26 January 2022

Pull up

We learn how to train our bodies, but not our minds.‍

When in a triathlon, whether it is the arms wind milling in the water, the legs turning over the pedals or the feet pounding the pavement, it seems to be more about the mental game rather than the physical.

Yes, having a certain standard of physical fitness is a key component and a hard constraint, but in my own experiences, it was more likely for the mind to give way before the body starts to surrender.

When I think about the human beings out there doing the impossible, people like Courtney Dauwalter competing in the Moab 240 Mile Endurance Race or David Goggins in the Badwater 135 Mile Ultra Marathon, I respect their athleticism but even greater than that, the mental fortitude one would need to willingly tackle challenges like that.

Why bother?

I have never really been a fan of going to the gym — I have found the psychological challenge of prepping and going through the motions of exercise substantial enough to repeatedly and sustainably overcome, that the additional logistical step of travelling to-and-from the gym would turn it all into a non-starter.

If something cannot turn into a high-leverage everyday habit, then the appeal drops off the sidelines for me.

Why bother?

There are times in life when you don’t know what you don’t know, and most recently have found myself learning the motions of how to do a pull up, how to do a dead lift and how to do a dip amongst other things. Was this self motivated? Nope. It was actually social accountability that helped me overcome the cold start this time, tagging along with my siblings as they went along to do their own workouts. They showed me the ropes of these unfamiliar strength training exercises, but more importantly, they gave me an excuse to tell myself to just show up.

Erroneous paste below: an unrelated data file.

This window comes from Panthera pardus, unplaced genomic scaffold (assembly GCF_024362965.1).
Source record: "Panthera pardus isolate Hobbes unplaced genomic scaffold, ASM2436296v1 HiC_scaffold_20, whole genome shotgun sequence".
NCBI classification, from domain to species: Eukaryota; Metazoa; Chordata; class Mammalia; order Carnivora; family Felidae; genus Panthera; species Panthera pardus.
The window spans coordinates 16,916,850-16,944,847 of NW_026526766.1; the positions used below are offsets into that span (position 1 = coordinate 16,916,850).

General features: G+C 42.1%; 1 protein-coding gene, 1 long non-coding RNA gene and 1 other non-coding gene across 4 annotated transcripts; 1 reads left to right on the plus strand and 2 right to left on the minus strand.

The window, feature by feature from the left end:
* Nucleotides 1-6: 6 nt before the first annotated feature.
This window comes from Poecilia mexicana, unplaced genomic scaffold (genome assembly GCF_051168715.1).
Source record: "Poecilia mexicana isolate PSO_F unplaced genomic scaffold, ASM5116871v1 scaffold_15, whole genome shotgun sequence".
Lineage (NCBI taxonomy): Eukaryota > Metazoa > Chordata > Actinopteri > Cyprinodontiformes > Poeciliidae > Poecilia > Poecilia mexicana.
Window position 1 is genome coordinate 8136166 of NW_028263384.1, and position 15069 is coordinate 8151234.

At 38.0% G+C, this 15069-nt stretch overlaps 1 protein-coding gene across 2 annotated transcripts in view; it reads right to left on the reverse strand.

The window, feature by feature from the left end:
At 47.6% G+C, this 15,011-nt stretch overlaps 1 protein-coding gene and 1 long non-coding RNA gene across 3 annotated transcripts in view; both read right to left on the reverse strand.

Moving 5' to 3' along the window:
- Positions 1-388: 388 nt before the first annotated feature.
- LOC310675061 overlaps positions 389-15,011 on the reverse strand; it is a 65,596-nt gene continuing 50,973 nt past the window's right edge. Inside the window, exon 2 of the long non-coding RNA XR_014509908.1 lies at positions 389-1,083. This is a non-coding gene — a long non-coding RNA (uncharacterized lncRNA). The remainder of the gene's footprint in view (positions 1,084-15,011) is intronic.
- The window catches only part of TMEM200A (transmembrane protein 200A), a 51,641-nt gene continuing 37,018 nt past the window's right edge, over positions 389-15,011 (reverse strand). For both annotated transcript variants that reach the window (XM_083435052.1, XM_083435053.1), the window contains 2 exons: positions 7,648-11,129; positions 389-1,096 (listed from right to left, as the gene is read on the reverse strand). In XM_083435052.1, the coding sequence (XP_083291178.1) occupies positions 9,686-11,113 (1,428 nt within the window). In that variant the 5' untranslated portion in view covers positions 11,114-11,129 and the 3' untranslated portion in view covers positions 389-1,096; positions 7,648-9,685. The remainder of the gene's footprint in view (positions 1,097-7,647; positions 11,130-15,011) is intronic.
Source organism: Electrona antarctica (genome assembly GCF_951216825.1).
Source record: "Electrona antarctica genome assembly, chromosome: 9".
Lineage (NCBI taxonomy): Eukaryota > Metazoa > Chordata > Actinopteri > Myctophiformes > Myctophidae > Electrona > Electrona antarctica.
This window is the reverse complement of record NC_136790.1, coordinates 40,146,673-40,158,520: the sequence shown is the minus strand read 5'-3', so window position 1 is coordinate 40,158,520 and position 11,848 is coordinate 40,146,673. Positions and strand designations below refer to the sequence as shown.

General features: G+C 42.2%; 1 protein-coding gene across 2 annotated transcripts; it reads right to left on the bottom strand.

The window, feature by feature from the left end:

Now, at least, I had a compelling reason to lean towards the tension, to hold against the million of reasons to lean away.

The Precipice

Even though my history in endurance activities have equipped me with a reasonable level of fitness, strength training turns out to be a completely different ball game and it is humbling to experience just how much I do not know.

My arch nemesis right now is the pull up, because of it serving constant reminders that no matter how strong my will might be, physical constraints will still have the final say.

I find that simply hanging on a bar is tough enough, let alone lifting my bodyweight’s worth of mass up and down, over and over again in repetitions.

It is a terrible feeling, being on repetition #3 and aiming for #4, and then feeling the body giving way and surrendering to gravity — in deep betrayal of the mind’s intentions. This is what I identify as the precipice, where there is nothing left in the tank and the only option is to submit for a rest and perhaps another attempt after some time.

Reaching this hard physical limit, where the muscle cannot pull anymore, is demoralising yet reassuring — it kicks the ego when your body cannot be submitted to your will but it is precisely by running all the way up to this edge that is what it takes to recognise the place where your new strength will be built.

Without risking (physical) failure by going right up to the precipice, the alternative would be to remain bounded within the already explored territory of the comfort zone.

Mind training

The fear of failure is healthy, but there are moments when it is useful to question that default programming.

In her book, Thinking in Bets, Annie Duke writes about the human tendency of loss aversion, where we feel more pain in the event of a loss than the pleasure we feel when we win. Losing $20 being a more painful or memorable event than the joy we might feel from gaining $50.

The primal human brain has helped us survive the savannah through the attitude of ‘better safe than sorry’, where it was safer to run from the sound rustling in the bushes that might have hid a lion rather than waiting to see the final reveal of a mouse.

A ‘false positive’ was always preferable to a ‘false negative’, the former being scary but not catastrophic while the latter reassuring but catastrophic.


  • Is the failure catastrophic if it does happen?
  • What upside am I giving up if I do not try?

If the worst possible outcome is a bruised ego, but the upside could be great, why not try?